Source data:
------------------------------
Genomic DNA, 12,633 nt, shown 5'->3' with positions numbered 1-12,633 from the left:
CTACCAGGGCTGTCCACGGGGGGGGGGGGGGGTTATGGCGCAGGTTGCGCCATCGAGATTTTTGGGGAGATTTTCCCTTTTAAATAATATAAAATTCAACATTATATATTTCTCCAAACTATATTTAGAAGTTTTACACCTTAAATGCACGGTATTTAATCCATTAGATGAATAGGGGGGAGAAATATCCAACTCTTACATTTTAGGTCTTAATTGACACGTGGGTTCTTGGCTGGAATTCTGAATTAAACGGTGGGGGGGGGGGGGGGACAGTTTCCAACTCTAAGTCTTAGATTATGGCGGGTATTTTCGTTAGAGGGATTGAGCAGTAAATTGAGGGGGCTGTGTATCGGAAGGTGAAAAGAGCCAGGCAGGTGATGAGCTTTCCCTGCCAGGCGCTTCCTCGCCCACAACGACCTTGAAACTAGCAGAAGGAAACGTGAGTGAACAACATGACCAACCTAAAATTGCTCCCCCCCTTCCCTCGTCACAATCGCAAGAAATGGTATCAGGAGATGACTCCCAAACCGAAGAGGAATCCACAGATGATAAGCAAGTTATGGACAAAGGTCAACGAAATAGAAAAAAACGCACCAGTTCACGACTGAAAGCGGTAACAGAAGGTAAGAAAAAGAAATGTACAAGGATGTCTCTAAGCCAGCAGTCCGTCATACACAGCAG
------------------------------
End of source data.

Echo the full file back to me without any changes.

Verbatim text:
Genomic DNA, 12,633 nt, shown 5'->3' with positions numbered 1-12,633 from the left:
CTACCAGGGCTGTCCACGGGGGGGGGGGGGGGTTATGGCGCAGGTTGCGCCATCGAGATTTTTGGGGAGATTTTCCCTTTTAAATAATATAAAATTCAACATTATATATTTCTCCAAACTATATTTAGAAGTTTTACACCTTAAATGCACGGTATTTAATCCATTAGATGAATAGGGGGGAGAAATATCCAACTCTTACATTTTAGGTCTTAATTGACACGTGGGTTCTTGGCTGGAATTCTGAATTAAACGGTGGGGGGGGGGGGGGGACAGTTTCCAACTCTAAGTCTTAGATTATGGCGGGTATTTTCGTTAGAGGGATTGAGCAGTAAATTGAGGGGGCTGTGTATCGGAAGGTGAAAAGAGCCAGGCAGGTGATGAGCTTTCCCTGCCAGGCGCTTCCTCGCCCACAACGACCTTGAAACTAGCAGAAGGAAACGTGAGTGAACAACATGACCAACCTAAAATTGCTCCCCCCCTTCCCTCGTCACAATCGCAAGAAATGGTATCAGGAGATGACTCCCAAACCGAAGAGGAATCCACAGATGATAAGCAAGTTATGGACAAAGGTCAACGAAATAGAAAAAAACGCACCAGTTCACGACTGAAAGCGGTAACAGAAGGTAAGAAAAAGAAATGTACAAGGATGTCTCTAAGCCAGCAGTCCGTCATACACAGCAG